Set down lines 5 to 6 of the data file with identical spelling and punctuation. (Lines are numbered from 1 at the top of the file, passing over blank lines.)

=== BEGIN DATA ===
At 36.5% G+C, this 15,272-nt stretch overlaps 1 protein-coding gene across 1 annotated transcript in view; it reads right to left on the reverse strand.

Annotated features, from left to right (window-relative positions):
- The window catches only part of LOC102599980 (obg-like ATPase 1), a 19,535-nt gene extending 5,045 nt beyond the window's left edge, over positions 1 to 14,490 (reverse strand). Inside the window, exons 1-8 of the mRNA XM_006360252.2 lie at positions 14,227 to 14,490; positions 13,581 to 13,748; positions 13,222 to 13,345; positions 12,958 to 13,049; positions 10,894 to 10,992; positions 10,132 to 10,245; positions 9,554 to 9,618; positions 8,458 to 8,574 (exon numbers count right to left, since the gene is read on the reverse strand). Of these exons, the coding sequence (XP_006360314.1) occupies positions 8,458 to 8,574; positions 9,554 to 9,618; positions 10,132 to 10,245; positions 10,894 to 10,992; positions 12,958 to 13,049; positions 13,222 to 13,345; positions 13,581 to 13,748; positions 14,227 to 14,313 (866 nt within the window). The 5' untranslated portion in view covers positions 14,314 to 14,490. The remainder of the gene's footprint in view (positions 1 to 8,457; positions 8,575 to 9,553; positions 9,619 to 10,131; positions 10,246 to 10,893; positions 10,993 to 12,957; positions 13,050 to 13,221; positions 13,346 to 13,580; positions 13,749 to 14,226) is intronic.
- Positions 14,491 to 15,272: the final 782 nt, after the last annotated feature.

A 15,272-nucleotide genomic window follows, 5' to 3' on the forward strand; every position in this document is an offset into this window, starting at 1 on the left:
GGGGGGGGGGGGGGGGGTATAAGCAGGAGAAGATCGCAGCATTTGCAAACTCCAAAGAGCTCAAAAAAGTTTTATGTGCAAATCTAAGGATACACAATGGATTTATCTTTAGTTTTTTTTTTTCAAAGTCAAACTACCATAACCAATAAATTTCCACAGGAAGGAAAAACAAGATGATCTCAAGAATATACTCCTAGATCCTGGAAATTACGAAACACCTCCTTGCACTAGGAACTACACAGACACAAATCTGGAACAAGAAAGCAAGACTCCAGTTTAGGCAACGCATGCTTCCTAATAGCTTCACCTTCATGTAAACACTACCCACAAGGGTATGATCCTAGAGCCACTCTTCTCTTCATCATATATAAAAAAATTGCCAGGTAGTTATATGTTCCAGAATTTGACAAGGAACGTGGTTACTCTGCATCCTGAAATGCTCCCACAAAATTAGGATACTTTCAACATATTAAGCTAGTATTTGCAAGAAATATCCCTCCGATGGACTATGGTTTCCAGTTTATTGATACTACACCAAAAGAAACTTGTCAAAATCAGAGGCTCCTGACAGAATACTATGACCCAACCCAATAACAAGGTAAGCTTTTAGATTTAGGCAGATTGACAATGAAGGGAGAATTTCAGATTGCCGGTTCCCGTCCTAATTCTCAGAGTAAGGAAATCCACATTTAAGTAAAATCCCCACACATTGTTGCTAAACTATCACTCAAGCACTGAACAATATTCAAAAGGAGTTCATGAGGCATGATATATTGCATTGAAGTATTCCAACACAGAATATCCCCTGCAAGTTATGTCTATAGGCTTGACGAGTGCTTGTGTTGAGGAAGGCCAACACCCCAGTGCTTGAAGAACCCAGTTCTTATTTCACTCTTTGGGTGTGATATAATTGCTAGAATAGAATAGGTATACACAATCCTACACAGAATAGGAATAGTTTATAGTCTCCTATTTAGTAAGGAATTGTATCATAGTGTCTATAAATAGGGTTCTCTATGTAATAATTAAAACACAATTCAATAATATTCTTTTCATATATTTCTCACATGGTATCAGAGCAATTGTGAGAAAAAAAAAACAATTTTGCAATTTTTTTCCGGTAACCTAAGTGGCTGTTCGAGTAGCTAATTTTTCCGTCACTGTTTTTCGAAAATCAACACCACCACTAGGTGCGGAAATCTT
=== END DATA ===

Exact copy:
A 15,272-nucleotide genomic window follows, 5' to 3' on the forward strand; every position in this document is an offset into this window, starting at 1 on the left:
GGGGGGGGGGGGGGGGGTATAAGCAGGAGAAGATCGCAGCATTTGCAAACTCCAAAGAGCTCAAAAAAGTTTTATGTGCAAATCTAAGGATACACAATGGATTTATCTTTAGTTTTTTTTTTTCAAAGTCAAACTACCATAACCAATAAATTTCCACAGGAAGGAAAAACAAGATGATCTCAAGAATATACTCCTAGATCCTGGAAATTACGAAACACCTCCTTGCACTAGGAACTACACAGACACAAATCTGGAACAAGAAAGCAAGACTCCAGTTTAGGCAACGCATGCTTCCTAATAGCTTCACCTTCATGTAAACACTACCCACAAGGGTATGATCCTAGAGCCACTCTTCTCTTCATCATATATAAAAAAATTGCCAGGTAGTTATATGTTCCAGAATTTGACAAGGAACGTGGTTACTCTGCATCCTGAAATGCTCCCACAAAATTAGGATACTTTCAACATATTAAGCTAGTATTTGCAAGAAATATCCCTCCGATGGACTATGGTTTCCAGTTTATTGATACTACACCAAAAGAAACTTGTCAAAATCAGAGGCTCCTGACAGAATACTATGACCCAACCCAATAACAAGGTAAGCTTTTAGATTTAGGCAGATTGACAATGAAGGGAGAATTTCAGATTGCCGGTTCCCGTCCTAATTCTCAGAGTAAGGAAATCCACATTTAAGTAAAATCCCCACACATTGTTGCTAAACTATCACTCAAGCACTGAACAATATTCAAAAGGAGTTCATGAGGCATGATATATTGCATTGAAGTATTCCAACACAGAATATCCCCTGCAAGTTATGTCTATAGGCTTGACGAGTGCTTGTGTTGAGGAAGGCCAACACCCCAGTGCTTGAAGAACCCAGTTCTTATTTCACTCTTTGGGTGTGATATAATTGCTAGAATAGAATAGGTATACACAATCCTACACAGAATAGGAATAGTTTATAGTCTCCTATTTAGTAAGGAATTGTATCATAGTGTCTATAAATAGGGTTCTCTATGTAATAATTAAAACACAATTCAATAATATTCTTTTCATATATTTCTCACATGGTATCAGAGCAATTGTGAGAAAAAAAAAACAATTTTGCAATTTTTTTCCGGTAACCTAAGTGGCTGTTCGAGTAGCTAATTTTTCCGTCACTGTTTTTCGAAAATCAACACCACCACTAGGTGCGGAAATCTT